Two of the world’s largest internet companies have faced harsh criticism recently over their facilitation of the spread of fake news—with some arguing their allowance of misinformation may have influenced the presidential election’s outcome.
Google and Facebook have both since vowed to work against the spread of fake news. Google says that it plans to ban websites pushing fake news stories from being able tp advertise on its platform. Facebook in turn updated its Facebook Audience Network policy, stating it will not display ads for sites showing misleading content.
Mark Zuckerberg’s original stance in response to sensationalist headlines (like Forbes’ “How Facebook Helped Donald Trump Become President”) was: “I think the idea that fake news on Facebook, of which it’s a very small amount of the content, influenced the election in any way is a pretty crazy idea.”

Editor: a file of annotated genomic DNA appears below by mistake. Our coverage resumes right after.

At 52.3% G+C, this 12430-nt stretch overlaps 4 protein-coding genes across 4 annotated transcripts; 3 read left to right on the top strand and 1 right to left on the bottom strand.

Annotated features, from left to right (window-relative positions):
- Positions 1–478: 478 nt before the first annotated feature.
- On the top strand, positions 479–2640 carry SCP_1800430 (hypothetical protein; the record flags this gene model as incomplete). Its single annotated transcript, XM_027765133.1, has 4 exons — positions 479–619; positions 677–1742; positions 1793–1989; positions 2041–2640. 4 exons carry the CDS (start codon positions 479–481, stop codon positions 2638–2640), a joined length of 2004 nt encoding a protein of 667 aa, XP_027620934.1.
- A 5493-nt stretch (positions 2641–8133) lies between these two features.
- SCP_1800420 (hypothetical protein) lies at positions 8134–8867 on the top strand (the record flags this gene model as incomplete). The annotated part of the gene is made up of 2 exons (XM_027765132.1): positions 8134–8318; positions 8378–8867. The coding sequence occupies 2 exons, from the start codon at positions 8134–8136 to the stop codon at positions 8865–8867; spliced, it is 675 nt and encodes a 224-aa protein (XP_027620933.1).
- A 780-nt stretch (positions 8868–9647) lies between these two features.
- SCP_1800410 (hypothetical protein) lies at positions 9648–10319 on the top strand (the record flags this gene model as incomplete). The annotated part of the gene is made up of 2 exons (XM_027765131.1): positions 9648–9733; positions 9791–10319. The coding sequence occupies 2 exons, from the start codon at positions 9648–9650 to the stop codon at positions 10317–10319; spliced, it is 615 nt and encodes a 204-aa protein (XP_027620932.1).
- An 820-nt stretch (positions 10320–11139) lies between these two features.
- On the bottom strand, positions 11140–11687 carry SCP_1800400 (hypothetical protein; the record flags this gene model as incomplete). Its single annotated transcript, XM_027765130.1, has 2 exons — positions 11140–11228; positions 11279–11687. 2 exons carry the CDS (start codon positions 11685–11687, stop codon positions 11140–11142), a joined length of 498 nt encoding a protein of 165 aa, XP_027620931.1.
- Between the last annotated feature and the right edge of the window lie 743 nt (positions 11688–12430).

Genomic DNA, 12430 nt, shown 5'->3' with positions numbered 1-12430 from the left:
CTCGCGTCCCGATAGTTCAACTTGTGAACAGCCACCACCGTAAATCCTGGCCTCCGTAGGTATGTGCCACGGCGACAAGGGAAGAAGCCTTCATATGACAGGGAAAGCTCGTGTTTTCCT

And it is, of course. Still, working to minimize fake news is important regardless of political sway, even it’s only 1% of the overall content, as Zuckerberg claims.
Interestingly, much of the vitriol toward these companies hails from the same media outlets that reported unabashedly biased news in favor of Trump’s opposing candidate, Hillary Clinton, such as BuzzFeed, The New York Times, and Slate. It does not make their desire for a fake-free news feed less sensible, but it’s fun to ask: would anyone have pointed a finger at Zuck if Clinton won the election?